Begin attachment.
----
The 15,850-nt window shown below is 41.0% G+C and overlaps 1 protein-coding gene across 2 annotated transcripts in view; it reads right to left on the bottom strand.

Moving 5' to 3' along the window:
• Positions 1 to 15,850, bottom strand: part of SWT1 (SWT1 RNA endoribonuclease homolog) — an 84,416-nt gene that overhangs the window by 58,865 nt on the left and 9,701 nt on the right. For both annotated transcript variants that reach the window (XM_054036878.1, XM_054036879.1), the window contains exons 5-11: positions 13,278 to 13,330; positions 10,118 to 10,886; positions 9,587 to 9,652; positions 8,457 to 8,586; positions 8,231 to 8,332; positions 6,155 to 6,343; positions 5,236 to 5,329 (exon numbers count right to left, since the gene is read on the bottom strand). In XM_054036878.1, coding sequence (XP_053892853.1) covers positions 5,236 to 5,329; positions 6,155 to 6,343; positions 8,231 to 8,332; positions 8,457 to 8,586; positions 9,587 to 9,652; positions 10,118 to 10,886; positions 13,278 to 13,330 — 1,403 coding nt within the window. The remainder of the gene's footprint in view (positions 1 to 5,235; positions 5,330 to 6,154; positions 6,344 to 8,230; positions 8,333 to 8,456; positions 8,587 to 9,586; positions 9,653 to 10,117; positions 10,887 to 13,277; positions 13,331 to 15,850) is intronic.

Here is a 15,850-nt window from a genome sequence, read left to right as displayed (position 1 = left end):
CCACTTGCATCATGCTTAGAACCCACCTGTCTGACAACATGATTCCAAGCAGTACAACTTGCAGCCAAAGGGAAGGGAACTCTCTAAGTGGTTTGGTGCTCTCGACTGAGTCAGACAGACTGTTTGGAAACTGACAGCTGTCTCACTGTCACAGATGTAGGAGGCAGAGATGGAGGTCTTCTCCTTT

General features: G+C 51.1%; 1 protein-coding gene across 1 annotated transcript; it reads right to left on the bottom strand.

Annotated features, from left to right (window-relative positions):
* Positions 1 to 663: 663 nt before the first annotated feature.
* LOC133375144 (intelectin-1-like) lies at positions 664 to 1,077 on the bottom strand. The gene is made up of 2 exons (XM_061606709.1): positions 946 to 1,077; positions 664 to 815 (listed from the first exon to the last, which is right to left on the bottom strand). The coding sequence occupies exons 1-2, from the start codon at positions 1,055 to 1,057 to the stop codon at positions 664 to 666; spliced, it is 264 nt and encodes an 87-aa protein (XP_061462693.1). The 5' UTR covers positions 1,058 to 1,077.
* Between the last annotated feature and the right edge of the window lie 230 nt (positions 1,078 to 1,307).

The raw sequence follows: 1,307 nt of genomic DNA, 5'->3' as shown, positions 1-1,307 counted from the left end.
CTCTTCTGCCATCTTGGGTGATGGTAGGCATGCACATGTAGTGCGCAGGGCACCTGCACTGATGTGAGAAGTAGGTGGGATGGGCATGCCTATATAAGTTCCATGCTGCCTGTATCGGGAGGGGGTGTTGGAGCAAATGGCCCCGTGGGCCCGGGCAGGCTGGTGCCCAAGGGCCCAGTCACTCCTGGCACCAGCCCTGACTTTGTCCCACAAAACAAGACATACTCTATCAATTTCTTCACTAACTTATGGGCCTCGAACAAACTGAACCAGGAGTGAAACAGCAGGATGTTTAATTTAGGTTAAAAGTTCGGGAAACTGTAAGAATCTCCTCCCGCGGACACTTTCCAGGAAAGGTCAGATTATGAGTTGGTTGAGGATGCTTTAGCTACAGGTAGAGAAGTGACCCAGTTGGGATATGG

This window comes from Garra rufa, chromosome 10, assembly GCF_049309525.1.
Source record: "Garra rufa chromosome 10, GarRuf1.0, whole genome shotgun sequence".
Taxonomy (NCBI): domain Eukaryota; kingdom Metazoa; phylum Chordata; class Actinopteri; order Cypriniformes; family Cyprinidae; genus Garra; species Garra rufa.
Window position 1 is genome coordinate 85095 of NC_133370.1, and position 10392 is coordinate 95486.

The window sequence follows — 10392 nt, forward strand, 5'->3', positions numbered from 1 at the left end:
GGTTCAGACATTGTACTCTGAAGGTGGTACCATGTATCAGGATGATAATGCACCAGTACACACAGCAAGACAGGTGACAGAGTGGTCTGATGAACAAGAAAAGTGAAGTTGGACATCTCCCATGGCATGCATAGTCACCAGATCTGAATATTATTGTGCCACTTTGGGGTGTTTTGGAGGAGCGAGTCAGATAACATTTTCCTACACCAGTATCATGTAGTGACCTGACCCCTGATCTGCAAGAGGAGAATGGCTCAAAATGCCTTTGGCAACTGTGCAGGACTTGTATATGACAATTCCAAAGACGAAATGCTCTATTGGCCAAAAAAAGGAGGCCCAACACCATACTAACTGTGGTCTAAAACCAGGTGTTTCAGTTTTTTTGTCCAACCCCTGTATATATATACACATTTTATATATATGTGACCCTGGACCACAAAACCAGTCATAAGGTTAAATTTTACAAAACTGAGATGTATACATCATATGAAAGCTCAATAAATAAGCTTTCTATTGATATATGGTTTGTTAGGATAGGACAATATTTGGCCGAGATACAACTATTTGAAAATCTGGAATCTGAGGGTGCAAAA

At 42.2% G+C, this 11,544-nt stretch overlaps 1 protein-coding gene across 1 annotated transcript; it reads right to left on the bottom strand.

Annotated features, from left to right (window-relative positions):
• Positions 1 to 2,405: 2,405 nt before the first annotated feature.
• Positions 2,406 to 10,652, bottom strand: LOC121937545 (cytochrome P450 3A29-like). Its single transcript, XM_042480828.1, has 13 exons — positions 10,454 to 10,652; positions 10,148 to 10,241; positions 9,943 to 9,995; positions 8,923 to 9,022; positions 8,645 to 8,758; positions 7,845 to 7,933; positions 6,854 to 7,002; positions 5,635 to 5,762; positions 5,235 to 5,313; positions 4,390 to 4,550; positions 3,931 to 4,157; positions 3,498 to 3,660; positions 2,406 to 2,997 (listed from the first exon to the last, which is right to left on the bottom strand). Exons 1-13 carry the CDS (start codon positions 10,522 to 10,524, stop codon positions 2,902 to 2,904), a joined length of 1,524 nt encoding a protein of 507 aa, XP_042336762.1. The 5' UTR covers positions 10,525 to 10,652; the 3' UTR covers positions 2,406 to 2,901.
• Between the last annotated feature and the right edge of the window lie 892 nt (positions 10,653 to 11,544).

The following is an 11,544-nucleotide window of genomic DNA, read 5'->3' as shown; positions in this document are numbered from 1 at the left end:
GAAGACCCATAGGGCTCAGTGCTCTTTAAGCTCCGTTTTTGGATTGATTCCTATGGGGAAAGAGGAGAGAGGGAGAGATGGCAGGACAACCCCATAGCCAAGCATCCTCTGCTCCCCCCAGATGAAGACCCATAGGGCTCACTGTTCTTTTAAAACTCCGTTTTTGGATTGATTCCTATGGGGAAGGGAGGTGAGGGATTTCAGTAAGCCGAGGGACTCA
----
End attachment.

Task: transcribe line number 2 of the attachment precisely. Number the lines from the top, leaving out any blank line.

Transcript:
Moving 5' to 3' along the window: